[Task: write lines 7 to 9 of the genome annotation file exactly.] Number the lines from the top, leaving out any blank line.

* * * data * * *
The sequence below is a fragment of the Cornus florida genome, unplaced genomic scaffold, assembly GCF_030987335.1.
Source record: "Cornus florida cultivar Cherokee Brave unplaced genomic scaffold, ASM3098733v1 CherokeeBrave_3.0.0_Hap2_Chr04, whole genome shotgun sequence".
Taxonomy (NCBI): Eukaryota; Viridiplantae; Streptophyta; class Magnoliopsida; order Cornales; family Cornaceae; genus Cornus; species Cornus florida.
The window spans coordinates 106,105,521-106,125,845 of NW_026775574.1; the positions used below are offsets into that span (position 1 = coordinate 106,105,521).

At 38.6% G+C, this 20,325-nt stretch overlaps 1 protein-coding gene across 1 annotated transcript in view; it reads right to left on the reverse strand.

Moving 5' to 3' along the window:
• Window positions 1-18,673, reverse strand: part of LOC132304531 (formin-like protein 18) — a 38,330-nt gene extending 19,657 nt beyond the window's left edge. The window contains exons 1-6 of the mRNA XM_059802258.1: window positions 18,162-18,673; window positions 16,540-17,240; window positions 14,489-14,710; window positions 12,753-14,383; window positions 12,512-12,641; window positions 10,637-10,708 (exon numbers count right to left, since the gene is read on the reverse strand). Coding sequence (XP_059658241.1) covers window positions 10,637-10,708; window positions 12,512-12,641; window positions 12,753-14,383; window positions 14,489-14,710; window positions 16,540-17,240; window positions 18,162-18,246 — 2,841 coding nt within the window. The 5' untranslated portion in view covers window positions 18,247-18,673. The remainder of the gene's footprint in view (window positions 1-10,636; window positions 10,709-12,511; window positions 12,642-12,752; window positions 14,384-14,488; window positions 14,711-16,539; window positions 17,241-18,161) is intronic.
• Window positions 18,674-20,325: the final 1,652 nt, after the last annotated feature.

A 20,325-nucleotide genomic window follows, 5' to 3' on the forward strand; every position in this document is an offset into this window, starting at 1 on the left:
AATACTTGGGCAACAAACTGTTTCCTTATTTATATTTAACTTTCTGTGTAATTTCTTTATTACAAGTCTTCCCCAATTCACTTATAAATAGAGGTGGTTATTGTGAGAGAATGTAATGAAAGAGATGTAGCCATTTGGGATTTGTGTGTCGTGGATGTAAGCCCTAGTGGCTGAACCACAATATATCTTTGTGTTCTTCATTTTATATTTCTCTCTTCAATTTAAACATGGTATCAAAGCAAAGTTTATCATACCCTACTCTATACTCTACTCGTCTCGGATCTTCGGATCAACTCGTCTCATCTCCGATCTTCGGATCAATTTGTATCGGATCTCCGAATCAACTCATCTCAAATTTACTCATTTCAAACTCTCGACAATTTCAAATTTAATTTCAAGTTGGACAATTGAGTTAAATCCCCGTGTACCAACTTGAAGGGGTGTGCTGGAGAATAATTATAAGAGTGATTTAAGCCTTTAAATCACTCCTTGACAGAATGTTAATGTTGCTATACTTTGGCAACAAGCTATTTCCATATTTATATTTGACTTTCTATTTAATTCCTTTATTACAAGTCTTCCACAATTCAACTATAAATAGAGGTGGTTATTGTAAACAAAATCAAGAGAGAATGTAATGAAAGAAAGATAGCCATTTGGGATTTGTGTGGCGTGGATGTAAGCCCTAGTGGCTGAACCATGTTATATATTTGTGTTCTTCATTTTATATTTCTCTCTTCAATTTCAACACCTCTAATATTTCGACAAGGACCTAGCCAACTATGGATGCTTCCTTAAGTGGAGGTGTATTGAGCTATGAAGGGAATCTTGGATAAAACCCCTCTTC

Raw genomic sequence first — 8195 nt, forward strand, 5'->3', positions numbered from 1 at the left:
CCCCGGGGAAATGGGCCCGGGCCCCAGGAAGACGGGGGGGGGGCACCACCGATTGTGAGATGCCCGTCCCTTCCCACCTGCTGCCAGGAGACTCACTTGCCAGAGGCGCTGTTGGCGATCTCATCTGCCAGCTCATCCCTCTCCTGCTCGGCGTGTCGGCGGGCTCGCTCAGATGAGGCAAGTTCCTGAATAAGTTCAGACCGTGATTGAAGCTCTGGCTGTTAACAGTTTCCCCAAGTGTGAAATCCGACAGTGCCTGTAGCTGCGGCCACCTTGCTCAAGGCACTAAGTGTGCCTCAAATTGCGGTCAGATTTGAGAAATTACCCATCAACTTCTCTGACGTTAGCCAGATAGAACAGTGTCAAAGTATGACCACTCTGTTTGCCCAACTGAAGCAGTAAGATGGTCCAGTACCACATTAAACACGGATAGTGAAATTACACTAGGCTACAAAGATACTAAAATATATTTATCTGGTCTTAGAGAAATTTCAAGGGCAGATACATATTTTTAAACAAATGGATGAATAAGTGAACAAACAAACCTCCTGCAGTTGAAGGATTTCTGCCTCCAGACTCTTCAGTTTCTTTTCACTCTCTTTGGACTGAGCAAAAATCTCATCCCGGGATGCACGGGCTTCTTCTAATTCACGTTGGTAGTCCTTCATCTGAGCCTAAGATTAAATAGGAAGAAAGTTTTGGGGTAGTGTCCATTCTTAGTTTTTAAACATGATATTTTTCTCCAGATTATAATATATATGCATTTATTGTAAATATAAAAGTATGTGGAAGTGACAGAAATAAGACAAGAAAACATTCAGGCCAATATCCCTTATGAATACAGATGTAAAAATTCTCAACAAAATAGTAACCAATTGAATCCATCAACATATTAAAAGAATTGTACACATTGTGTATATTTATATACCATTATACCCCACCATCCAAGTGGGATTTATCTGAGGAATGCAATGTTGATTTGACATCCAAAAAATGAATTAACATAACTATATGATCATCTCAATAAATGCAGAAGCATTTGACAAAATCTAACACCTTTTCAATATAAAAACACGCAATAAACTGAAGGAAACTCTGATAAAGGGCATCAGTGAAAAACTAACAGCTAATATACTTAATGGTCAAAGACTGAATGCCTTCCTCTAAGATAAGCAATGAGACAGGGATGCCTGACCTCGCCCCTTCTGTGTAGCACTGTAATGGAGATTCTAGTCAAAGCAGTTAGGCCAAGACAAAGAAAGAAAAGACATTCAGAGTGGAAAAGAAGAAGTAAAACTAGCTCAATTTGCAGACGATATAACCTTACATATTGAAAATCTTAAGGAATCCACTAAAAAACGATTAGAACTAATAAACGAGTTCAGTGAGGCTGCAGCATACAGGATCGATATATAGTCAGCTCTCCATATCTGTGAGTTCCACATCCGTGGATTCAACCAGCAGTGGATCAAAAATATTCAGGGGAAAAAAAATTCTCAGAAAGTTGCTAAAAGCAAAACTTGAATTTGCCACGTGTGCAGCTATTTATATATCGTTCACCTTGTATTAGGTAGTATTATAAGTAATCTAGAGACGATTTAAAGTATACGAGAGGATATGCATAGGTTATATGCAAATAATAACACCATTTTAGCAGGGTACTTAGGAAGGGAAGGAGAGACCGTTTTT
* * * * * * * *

• Window positions 1-18,673, reverse strand: part of LOC132304531 (formin-like protein 18) — a 38,330-nt gene extending 19,657 nt beyond the window's left edge. The window contains exons 1-6 of the mRNA XM_059802258.1: window positions 18,162-18,673; window positions 16,540-17,240; window positions 14,489-14,710; window positions 12,753-14,383; window positions 12,512-12,641; window positions 10,637-10,708 (exon numbers count right to left, since the gene is read on the reverse strand). Coding sequence (XP_059658241.1) covers window positions 10,637-10,708; window positions 12,512-12,641; window positions 12,753-14,383; window positions 14,489-14,710; window positions 16,540-17,240; window positions 18,162-18,246 — 2,841 coding nt within the window. The 5' untranslated portion in view covers window positions 18,247-18,673. The remainder of the gene's footprint in view (window positions 1-10,636; window positions 10,709-12,511; window positions 12,642-12,752; window positions 14,384-14,488; window positions 14,711-16,539; window positions 17,241-18,161) is intronic.
• Window positions 18,674-20,325: the final 1,652 nt, after the last annotated feature.

A 20,325-nucleotide genomic window follows, 5' to 3' on the forward strand; every position in this document is an offset into this window, starting at 1 on the left: